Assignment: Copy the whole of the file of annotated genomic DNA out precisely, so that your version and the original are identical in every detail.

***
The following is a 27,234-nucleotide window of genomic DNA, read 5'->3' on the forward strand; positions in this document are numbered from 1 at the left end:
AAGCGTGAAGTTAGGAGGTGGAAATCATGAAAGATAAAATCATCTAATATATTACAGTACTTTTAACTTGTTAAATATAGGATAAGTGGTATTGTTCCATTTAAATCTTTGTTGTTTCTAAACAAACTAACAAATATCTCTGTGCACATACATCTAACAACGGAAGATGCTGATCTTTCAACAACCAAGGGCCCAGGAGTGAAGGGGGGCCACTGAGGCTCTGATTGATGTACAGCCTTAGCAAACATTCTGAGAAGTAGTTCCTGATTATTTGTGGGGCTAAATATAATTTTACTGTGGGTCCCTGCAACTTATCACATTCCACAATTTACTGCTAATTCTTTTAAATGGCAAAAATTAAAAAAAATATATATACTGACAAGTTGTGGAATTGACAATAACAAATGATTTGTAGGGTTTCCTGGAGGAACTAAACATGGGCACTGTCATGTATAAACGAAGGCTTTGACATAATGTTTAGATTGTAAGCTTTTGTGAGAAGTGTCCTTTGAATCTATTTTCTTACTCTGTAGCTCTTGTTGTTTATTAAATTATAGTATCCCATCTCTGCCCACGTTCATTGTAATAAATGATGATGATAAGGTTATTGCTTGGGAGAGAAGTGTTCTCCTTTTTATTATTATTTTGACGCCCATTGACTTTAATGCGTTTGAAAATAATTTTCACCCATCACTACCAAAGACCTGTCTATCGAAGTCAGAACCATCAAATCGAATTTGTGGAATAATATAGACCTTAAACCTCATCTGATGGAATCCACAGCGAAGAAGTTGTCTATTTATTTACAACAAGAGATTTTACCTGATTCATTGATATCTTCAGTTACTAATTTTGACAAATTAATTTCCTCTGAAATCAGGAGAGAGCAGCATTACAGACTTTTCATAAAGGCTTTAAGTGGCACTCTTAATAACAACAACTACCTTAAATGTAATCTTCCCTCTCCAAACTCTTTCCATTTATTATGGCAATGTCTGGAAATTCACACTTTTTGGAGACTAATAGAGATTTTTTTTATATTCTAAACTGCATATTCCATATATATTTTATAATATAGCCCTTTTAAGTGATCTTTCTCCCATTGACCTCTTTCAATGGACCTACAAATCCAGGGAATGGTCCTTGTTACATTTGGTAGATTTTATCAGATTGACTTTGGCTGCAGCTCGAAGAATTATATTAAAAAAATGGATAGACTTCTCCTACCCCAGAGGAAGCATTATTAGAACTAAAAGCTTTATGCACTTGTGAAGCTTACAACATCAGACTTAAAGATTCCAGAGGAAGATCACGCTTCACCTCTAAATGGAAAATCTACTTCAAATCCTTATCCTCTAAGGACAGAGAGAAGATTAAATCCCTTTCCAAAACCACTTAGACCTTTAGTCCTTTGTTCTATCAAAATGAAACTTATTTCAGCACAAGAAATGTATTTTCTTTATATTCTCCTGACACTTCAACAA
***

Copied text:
The following is a 27,234-nucleotide window of genomic DNA, read 5'->3' on the forward strand; positions in this document are numbered from 1 at the left end:
AAGCGTGAAGTTAGGAGGTGGAAATCATGAAAGATAAAATCATCTAATATATTACAGTACTTTTAACTTGTTAAATATAGGATAAGTGGTATTGTTCCATTTAAATCTTTGTTGTTTCTAAACAAACTAACAAATATCTCTGTGCACATACATCTAACAACGGAAGATGCTGATCTTTCAACAACCAAGGGCCCAGGAGTGAAGGGGGGCCACTGAGGCTCTGATTGATGTACAGCCTTAGCAAACATTCTGAGAAGTAGTTCCTGATTATTTGTGGGGCTAAATATAATTTTACTGTGGGTCCCTGCAACTTATCACATTCCACAATTTACTGCTAATTCTTTTAAATGGCAAAAATTAAAAAAAATATATATACTGACAAGTTGTGGAATTGACAATAACAAATGATTTGTAGGGTTTCCTGGAGGAACTAAACATGGGCACTGTCATGTATAAACGAAGGCTTTGACATAATGTTTAGATTGTAAGCTTTTGTGAGAAGTGTCCTTTGAATCTATTTTCTTACTCTGTAGCTCTTGTTGTTTATTAAATTATAGTATCCCATCTCTGCCCACGTTCATTGTAATAAATGATGATGATAAGGTTATTGCTTGGGAGAGAAGTGTTCTCCTTTTTATTATTATTTTGACGCCCATTGACTTTAATGCGTTTGAAAATAATTTTCACCCATCACTACCAAAGACCTGTCTATCGAAGTCAGAACCATCAAATCGAATTTGTGGAATAATATAGACCTTAAACCTCATCTGATGGAATCCACAGCGAAGAAGTTGTCTATTTATTTACAACAAGAGATTTTACCTGATTCATTGATATCTTCAGTTACTAATTTTGACAAATTAATTTCCTCTGAAATCAGGAGAGAGCAGCATTACAGACTTTTCATAAAGGCTTTAAGTGGCACTCTTAATAACAACAACTACCTTAAATGTAATCTTCCCTCTCCAAACTCTTTCCATTTATTATGGCAATGTCTGGAAATTCACACTTTTTGGAGACTAATAGAGATTTTTTTTATATTCTAAACTGCATATTCCATATATATTTTATAATATAGCCCTTTTAAGTGATCTTTCTCCCATTGACCTCTTTCAATGGACCTACAAATCCAGGGAATGGTCCTTGTTACATTTGGTAGATTTTATCAGATTGACTTTGGCTGCAGCTCGAAGAATTATATTAAAAAAATGGATAGACTTCTCCTACCCCAGAGGAAGCATTATTAGAACTAAAAGCTTTATGCACTTGTGAAGCTTACAACATCAGACTTAAAGATTCCAGAGGAAGATCACGCTTCACCTCTAAATGGAAAATCTACTTCAAATCCTTATCCTCTAAGGACAGAGAGAAGATTAAATCCCTTTCCAAAACCACTTAGACCTTTAGTCCTTTGTTCTATCAAAATGAAACTTATTTCAGCACAAGAAATGTATTTTCTTTATATTCTCCTGACACTTCAACAA